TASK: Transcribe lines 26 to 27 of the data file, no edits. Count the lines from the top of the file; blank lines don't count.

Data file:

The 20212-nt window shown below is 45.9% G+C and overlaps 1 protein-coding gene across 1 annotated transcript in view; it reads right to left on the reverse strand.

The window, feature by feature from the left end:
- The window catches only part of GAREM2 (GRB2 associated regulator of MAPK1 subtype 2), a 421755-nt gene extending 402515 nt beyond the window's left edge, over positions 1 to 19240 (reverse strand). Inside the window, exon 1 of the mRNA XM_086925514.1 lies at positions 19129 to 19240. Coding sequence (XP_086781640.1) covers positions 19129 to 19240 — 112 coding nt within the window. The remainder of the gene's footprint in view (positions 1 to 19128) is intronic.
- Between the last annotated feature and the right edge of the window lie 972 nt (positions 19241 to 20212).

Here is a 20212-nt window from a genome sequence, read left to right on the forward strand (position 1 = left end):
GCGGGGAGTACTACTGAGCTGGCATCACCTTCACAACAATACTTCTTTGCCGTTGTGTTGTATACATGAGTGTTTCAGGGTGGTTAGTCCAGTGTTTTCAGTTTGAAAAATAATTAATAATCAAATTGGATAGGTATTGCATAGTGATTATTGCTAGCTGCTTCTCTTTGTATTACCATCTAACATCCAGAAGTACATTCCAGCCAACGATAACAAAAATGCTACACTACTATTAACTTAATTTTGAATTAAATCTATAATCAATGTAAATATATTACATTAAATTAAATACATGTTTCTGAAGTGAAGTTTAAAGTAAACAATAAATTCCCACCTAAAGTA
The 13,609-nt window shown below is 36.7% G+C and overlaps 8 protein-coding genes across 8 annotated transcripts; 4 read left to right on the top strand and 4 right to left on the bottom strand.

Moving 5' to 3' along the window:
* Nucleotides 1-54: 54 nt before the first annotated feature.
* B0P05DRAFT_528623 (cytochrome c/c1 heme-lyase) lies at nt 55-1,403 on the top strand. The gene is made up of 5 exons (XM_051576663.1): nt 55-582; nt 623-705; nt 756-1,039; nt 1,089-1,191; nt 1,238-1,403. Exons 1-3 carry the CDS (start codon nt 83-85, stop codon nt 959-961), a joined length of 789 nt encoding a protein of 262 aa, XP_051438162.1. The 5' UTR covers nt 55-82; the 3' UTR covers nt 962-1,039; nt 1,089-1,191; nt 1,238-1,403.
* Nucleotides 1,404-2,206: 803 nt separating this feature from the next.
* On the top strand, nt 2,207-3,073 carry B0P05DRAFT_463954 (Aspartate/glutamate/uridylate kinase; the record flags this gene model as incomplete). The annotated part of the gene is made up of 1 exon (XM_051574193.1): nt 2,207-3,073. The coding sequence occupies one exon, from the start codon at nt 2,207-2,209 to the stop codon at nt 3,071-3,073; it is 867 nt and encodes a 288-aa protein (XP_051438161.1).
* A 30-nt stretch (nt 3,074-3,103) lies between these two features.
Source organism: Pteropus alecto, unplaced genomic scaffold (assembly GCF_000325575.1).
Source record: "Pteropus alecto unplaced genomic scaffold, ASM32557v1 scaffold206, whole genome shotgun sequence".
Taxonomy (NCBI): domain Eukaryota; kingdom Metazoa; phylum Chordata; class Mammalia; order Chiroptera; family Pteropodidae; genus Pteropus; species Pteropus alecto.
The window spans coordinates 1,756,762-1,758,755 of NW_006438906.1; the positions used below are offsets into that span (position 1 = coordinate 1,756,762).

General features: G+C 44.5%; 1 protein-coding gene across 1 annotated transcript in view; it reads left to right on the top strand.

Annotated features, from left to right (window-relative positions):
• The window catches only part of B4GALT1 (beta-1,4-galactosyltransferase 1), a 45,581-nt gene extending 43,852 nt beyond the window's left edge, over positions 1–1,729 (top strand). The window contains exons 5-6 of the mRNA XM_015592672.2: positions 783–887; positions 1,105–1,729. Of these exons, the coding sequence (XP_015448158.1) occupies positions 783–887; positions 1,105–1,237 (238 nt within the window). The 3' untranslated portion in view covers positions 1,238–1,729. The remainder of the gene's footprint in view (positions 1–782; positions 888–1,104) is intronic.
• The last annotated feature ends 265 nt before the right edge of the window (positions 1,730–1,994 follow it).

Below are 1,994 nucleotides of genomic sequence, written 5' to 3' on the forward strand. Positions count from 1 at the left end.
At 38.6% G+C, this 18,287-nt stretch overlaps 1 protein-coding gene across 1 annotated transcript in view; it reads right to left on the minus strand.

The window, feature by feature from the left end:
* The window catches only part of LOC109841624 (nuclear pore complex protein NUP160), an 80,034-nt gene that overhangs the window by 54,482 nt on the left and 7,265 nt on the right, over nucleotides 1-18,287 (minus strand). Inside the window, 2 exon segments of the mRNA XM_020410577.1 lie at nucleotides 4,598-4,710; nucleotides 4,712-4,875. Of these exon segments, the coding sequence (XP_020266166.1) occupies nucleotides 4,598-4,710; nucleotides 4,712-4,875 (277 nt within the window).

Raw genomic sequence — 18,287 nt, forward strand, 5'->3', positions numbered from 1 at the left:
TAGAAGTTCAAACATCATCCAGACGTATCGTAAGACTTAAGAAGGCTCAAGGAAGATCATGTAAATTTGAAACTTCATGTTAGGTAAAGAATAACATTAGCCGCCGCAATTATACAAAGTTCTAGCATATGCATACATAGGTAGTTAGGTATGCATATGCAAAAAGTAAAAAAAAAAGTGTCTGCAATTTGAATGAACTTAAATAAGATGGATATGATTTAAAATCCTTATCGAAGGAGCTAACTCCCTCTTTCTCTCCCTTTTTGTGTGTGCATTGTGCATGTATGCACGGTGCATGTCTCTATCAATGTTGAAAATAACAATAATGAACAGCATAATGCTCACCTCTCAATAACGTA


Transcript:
Raw genomic sequence — 18,287 nt, forward strand, 5'->3', positions numbered from 1 at the left:
TAGAAGTTCAAACATCATCCAGACGTATCGTAAGACTTAAGAAGGCTCAAGGAAGATCATGTAAATTTGAAACTTCATGTTAGGTAAAGAATAACATTAGCCGCCGCAATTATACAAAGTTCTAGCATATGCATACATAGGTAGTTAGGTATGCATATGCAAAAAGTAAAAAAAAAAGTGTCTGCAATTTGAATGAACTTAAATAAGATGGATATGATTTAAAATCCTTATCGAAGGAGCTAACTCCCTCTTTCTCTCCCTTTTTGTGTGTGCATTGTGCATGTATGCACGGTGCATGTCTCTATCAATGTTGAAAATAACAATAATGAACAGCATAATGCTCACCTCTCAATAACGTA